Something that instructors are particularly fond of, part of the job that keeps us going, is when our clients finally “get” something. Austin describes his latest and offers a few observations that even veteran pilots would do well to remember. - John
My Latest Eureka Moment
by: Austin Kemink
The last time that I had a light bulb click on for a student was in Las Vegas, I was working with a student pilot on landings. This particular student had pretty solid stick and rudder skills and after the time we had put in he was doing well at maintaining all of his airspeeds, altitudes, and pattern legs.
His biggest problem was in the flare; the approach would look good all the way up to about five feet above the ground and then the position of the nose would falter... and thus the centerline would wander, the airplane moved sideways, and the landing turned out to be a bit jarring. We tried a variety of different solutions from aim points to ground effect approaches, and while the pattern and approach were improving the flare was not. At one point during his landing I watched his body language and his eyes; it was this that helped me to find out what had been causing the trouble.
His eyes had a good balance of outside and inside scanning and he looked comfortable throughout the approach… that is, right up until the flare. Once we reached the flare he would push back in his seat and his eyes wouldn't move from his aim point until we were on the ground or going around. This was it! His eyes weren't at the end of the runway, and when your eyes aren't at the end of the runway it is near impossible to stay centered, much less flare at the correct time. This is because there is no use of peripheral vision and which causes a "ground rush" type of sensation. Little wonder that a pilot would have trouble flaring when he sees the ground rushing up to smite him.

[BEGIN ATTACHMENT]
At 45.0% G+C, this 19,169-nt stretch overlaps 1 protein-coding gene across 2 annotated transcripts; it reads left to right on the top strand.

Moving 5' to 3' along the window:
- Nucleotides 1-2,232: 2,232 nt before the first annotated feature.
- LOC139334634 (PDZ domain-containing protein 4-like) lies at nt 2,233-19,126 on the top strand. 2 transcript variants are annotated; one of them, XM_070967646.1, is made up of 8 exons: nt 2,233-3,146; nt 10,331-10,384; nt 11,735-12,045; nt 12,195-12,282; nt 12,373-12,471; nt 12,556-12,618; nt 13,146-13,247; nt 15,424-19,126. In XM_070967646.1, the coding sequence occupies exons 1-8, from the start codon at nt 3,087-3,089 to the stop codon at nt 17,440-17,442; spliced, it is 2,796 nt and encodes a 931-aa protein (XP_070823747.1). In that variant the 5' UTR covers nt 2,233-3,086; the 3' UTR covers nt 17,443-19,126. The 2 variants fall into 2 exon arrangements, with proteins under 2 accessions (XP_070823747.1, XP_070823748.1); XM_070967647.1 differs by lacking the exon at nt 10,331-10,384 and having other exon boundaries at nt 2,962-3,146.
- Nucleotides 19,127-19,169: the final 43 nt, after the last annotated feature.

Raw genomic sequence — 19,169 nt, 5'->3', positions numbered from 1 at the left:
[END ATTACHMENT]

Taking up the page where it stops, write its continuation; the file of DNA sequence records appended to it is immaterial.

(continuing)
Without a proper focus point (the far end of the runway), pilots will flare too early and lose centerline, ground track, coordination, and any sense of how close the ground really is (or isn’t). I asked my client why he didn't have his eyes at the end of the runway as I had instructed him. He told me it was because early in his training, before his time with me, he had experienced severe porpoising that led to a prop strike and ever since that time he was very concerned with letting the prop hit the ground. Naturally, he watched the ground all the way to the flare to compensate. I informed him that it is our peripheral vision that allows us to flare at the correct time and staring down can actually make matters worse… even lead to the condition he feared!
Outfitted with this new knowledge, we worked exclusively on the flare and where the eyes were focused. While it wasn't an easy habit to break, he did eventually get it and discovered how much better the view is when looking at the end of the runway as opposed to straight down in front of the airplane. This is especially important to a Cirrus pilot because of what can be done to the airplane if it is landed incorrectly.
For low-time Cirrus pilots, or just lucky ones: if you've never been in a porpoising plane it can be quite the scary experience… one that you may not be ready for. The bottom line is to go around at ANY time you feel uncomfortable, particularly if there’s a bounce involved, and work on your landing visuals.
Final note: Austin’s observation, while in the context of flying with a student pilot working on his Private license, is valid for all manner of Cirrus pilot types. I have seen many “veteran” pilots over the years who have made this same mistake in knowing where to look. Even airline pilots have to work on it from time to time! - John
10 Sep 2008 11:18